The Mythical Man-Month is something of a legend among software-engineering books. It's spawned memes like
"the second-system effect", "Brooks' Law" (Adding manpower to an already late project only makes it later), and the dread "Build one to throw away, you will anyhow". The 20th anniversary edition contains four additional chapters, written after the first book and with some new thoughts.
Brooks writes this book mostly from the perspective of a disappointed OS/360-project manager. As such, the book is mostly directed towards managers -- although programmers can benefit from it, a little. Brooks' main thesis seems to be:
the more people you have working independently, the more complex their communication must be. That communication is what drags down a software project into the morass of failure. Try to simplify the communication by:
- Keeping the project as simple as possible. (The second-system effect is, basically, trying to cram in as many features as possible.)
- Organizing programmers and staff into sub-teams that can work independently, connecting their components through well-defined interfaces. (Sound familiar? Brooks was preaching this dogma nearly thirty years ago.)
- Maintaining terse, up-to-date, and useful documentation so that people can more profitably RTFM.
- Separating architecture and design from implementation, and keeping the number of architects to a minimum, to ensure both a self-consistent design and a single authoritative designer.
Brooks also writes many good bits about scheduling (coding doesn't take as much time as you think; testing takes far more), division of expertise (good coders often make poor managers; don't "promote" them into management just to increase their seniority); schedule SNAFUs ("How does a software project become a year late? One day at a time."); and the like.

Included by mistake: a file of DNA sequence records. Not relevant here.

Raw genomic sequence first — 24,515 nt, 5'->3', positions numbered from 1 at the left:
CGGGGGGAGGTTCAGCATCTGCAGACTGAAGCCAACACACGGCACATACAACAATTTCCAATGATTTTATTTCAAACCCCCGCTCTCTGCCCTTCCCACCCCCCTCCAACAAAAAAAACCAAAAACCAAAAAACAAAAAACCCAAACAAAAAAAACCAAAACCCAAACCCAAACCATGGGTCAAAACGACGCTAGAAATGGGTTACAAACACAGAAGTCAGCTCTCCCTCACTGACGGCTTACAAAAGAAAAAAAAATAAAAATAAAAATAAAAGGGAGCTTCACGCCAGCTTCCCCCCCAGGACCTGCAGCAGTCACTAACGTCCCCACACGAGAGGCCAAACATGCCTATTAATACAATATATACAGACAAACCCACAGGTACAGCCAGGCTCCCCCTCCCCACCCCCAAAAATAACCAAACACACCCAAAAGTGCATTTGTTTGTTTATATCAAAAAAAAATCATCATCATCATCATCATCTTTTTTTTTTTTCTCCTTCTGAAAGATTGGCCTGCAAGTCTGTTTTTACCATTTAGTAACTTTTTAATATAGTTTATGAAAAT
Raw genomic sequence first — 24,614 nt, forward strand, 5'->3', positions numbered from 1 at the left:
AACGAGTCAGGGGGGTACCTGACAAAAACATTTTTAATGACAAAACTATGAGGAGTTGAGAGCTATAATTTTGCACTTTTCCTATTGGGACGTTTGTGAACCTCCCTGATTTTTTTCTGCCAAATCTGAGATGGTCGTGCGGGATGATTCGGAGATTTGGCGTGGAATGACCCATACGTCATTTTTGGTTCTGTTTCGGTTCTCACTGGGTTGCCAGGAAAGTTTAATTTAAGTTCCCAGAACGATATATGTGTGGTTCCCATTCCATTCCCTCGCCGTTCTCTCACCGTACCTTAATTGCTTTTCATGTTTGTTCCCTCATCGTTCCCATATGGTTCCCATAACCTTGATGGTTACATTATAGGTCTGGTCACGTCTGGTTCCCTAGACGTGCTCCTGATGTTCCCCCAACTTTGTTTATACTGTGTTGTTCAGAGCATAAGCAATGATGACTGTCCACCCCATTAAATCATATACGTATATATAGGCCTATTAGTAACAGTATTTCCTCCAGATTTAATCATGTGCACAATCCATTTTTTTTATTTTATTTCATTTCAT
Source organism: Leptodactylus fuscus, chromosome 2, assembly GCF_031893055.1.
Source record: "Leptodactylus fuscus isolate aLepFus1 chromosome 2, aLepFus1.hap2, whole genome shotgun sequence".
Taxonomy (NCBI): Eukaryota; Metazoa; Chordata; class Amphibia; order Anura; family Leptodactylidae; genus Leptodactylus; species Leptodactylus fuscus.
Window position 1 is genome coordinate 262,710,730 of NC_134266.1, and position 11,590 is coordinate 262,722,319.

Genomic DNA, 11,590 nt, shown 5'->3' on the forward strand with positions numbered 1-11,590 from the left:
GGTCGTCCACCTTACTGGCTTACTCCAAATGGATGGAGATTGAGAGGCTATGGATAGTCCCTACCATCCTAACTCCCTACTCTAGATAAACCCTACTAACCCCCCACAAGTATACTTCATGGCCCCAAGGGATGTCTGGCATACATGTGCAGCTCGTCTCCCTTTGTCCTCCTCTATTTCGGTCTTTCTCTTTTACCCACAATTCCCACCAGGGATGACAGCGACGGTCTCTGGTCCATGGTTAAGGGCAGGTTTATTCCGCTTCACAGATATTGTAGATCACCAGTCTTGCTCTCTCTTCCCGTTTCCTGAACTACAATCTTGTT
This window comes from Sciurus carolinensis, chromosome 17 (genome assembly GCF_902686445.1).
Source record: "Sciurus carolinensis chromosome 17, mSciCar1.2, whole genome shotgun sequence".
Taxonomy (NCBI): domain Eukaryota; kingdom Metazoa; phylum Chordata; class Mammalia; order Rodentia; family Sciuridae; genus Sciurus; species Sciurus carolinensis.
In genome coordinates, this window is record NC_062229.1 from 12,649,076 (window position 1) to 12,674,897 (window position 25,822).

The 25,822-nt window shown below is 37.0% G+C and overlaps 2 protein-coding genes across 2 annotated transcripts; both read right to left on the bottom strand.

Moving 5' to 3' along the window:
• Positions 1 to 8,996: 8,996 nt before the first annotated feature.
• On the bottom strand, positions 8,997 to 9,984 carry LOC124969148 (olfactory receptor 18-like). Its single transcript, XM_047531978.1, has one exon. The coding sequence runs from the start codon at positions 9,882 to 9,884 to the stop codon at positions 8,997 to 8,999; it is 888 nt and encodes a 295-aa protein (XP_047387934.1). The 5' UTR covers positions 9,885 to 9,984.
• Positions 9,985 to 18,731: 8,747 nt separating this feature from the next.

The thing that pissed me off the most about this book was the fact that Brooks has changed his mind in the intervening twenty years (he accepts data hiding, rather than rejecting it; and he no longer advises people to throw away their first hacks at a problem when most of the code is likely perfectly good) -- and he stuffs his diffs in the last few chapters, rather than re-writing. This may be chronologically honest, but it doesn't make for a terribly useful book. I pity da foo' who starts a big software project after making it only most of the way through TMM-M. While I praise Brooks for having the guts to write section titles like "Parnas was right, and I was wrong", I wish he'd taken the time to re-write the "wrong" bits instead of appending an erratum. (The other thing that pisses me off about the book is the author's use of end-notes, rather than footnotes. Grr.)
Programmers, especially programmers who work alone or in small groups on little projects, won't get much out of this book. What they get will probably be useful, but if you're going to buy a book to make you a better programmer, The Pragmatic Programmer is probably a better choice. Managers, on the other hand, should be required to read this book before they ever tell a programmer what to work on -- forced to read it at gunpoint, if need be.
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